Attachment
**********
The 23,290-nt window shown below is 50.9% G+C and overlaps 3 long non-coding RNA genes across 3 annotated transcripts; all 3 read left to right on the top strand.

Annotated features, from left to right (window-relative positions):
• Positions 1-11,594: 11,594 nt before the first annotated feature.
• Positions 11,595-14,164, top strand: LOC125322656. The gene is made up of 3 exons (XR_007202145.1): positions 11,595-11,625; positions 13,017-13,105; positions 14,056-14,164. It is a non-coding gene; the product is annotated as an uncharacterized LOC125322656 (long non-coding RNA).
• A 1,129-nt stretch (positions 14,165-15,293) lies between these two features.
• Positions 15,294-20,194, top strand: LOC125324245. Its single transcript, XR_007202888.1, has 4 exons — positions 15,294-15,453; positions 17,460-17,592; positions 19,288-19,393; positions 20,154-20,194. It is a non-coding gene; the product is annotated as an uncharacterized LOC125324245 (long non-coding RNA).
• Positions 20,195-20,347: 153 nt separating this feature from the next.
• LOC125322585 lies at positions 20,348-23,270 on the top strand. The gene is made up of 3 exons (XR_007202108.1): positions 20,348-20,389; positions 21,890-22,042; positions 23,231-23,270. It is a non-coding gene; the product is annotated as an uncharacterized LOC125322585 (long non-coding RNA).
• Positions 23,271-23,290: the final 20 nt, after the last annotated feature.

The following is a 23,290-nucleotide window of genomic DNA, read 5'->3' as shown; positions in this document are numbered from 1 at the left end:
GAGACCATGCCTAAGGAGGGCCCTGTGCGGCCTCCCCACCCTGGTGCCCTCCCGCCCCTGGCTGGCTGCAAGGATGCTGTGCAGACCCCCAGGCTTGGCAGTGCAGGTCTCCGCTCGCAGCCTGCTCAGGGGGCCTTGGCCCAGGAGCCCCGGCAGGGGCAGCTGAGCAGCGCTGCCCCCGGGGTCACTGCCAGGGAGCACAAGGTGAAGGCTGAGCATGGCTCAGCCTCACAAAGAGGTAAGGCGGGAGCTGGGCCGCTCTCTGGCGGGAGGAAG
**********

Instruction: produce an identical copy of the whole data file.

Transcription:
The 23,290-nt window shown below is 50.9% G+C and overlaps 3 long non-coding RNA genes across 3 annotated transcripts; all 3 read left to right on the top strand.

Annotated features, from left to right (window-relative positions):
• Positions 1-11,594: 11,594 nt before the first annotated feature.
• Positions 11,595-14,164, top strand: LOC125322656. The gene is made up of 3 exons (XR_007202145.1): positions 11,595-11,625; positions 13,017-13,105; positions 14,056-14,164. It is a non-coding gene; the product is annotated as an uncharacterized LOC125322656 (long non-coding RNA).
• A 1,129-nt stretch (positions 14,165-15,293) lies between these two features.
• Positions 15,294-20,194, top strand: LOC125324245. Its single transcript, XR_007202888.1, has 4 exons — positions 15,294-15,453; positions 17,460-17,592; positions 19,288-19,393; positions 20,154-20,194. It is a non-coding gene; the product is annotated as an uncharacterized LOC125324245 (long non-coding RNA).
• Positions 20,195-20,347: 153 nt separating this feature from the next.
• LOC125322585 lies at positions 20,348-23,270 on the top strand. The gene is made up of 3 exons (XR_007202108.1): positions 20,348-20,389; positions 21,890-22,042; positions 23,231-23,270. It is a non-coding gene; the product is annotated as an uncharacterized LOC125322585 (long non-coding RNA).
• Positions 23,271-23,290: the final 20 nt, after the last annotated feature.

The following is a 23,290-nucleotide window of genomic DNA, read 5'->3' as shown; positions in this document are numbered from 1 at the left end:
GAGACCATGCCTAAGGAGGGCCCTGTGCGGCCTCCCCACCCTGGTGCCCTCCCGCCCCTGGCTGGCTGCAAGGATGCTGTGCAGACCCCCAGGCTTGGCAGTGCAGGTCTCCGCTCGCAGCCTGCTCAGGGGGCCTTGGCCCAGGAGCCCCGGCAGGGGCAGCTGAGCAGCGCTGCCCCCGGGGTCACTGCCAGGGAGCACAAGGTGAAGGCTGAGCATGGCTCAGCCTCACAAAGAGGTAAGGCGGGAGCTGGGCCGCTCTCTGGCGGGAGGAAG